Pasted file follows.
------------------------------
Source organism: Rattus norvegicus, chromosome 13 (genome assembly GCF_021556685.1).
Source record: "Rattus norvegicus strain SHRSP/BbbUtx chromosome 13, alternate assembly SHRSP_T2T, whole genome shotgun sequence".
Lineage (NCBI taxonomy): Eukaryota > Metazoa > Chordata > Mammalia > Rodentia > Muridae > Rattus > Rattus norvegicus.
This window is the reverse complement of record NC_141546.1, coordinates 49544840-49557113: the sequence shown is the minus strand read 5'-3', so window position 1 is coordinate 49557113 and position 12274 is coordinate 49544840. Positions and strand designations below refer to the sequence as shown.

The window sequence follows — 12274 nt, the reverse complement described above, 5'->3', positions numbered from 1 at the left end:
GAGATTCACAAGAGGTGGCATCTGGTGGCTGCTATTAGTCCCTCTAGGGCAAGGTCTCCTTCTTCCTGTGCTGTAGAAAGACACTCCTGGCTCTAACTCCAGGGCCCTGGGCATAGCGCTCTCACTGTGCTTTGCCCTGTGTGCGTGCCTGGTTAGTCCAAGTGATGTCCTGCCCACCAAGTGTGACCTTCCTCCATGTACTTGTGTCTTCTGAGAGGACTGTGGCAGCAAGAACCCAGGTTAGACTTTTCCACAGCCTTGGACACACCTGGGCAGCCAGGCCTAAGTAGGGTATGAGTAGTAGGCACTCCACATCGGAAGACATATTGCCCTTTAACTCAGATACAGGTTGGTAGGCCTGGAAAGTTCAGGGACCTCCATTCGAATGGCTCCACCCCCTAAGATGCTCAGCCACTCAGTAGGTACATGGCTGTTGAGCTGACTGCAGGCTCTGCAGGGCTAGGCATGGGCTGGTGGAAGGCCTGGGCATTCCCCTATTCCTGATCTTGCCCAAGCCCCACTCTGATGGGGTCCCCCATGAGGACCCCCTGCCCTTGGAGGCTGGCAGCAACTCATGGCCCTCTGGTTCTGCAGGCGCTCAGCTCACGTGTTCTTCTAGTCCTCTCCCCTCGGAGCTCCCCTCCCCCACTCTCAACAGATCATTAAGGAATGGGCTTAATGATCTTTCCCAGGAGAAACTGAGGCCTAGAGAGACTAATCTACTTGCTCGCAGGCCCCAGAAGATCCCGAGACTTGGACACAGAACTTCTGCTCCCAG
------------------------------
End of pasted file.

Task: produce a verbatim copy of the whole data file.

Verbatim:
Source organism: Rattus norvegicus, chromosome 13 (genome assembly GCF_021556685.1).
Source record: "Rattus norvegicus strain SHRSP/BbbUtx chromosome 13, alternate assembly SHRSP_T2T, whole genome shotgun sequence".
Lineage (NCBI taxonomy): Eukaryota > Metazoa > Chordata > Mammalia > Rodentia > Muridae > Rattus > Rattus norvegicus.
This window is the reverse complement of record NC_141546.1, coordinates 49544840-49557113: the sequence shown is the minus strand read 5'-3', so window position 1 is coordinate 49557113 and position 12274 is coordinate 49544840. Positions and strand designations below refer to the sequence as shown.

The window sequence follows — 12274 nt, the reverse complement described above, 5'->3', positions numbered from 1 at the left end:
GAGATTCACAAGAGGTGGCATCTGGTGGCTGCTATTAGTCCCTCTAGGGCAAGGTCTCCTTCTTCCTGTGCTGTAGAAAGACACTCCTGGCTCTAACTCCAGGGCCCTGGGCATAGCGCTCTCACTGTGCTTTGCCCTGTGTGCGTGCCTGGTTAGTCCAAGTGATGTCCTGCCCACCAAGTGTGACCTTCCTCCATGTACTTGTGTCTTCTGAGAGGACTGTGGCAGCAAGAACCCAGGTTAGACTTTTCCACAGCCTTGGACACACCTGGGCAGCCAGGCCTAAGTAGGGTATGAGTAGTAGGCACTCCACATCGGAAGACATATTGCCCTTTAACTCAGATACAGGTTGGTAGGCCTGGAAAGTTCAGGGACCTCCATTCGAATGGCTCCACCCCCTAAGATGCTCAGCCACTCAGTAGGTACATGGCTGTTGAGCTGACTGCAGGCTCTGCAGGGCTAGGCATGGGCTGGTGGAAGGCCTGGGCATTCCCCTATTCCTGATCTTGCCCAAGCCCCACTCTGATGGGGTCCCCCATGAGGACCCCCTGCCCTTGGAGGCTGGCAGCAACTCATGGCCCTCTGGTTCTGCAGGCGCTCAGCTCACGTGTTCTTCTAGTCCTCTCCCCTCGGAGCTCCCCTCCCCCACTCTCAACAGATCATTAAGGAATGGGCTTAATGATCTTTCCCAGGAGAAACTGAGGCCTAGAGAGACTAATCTACTTGCTCGCAGGCCCCAGAAGATCCCGAGACTTGGACACAGAACTTCTGCTCCCAG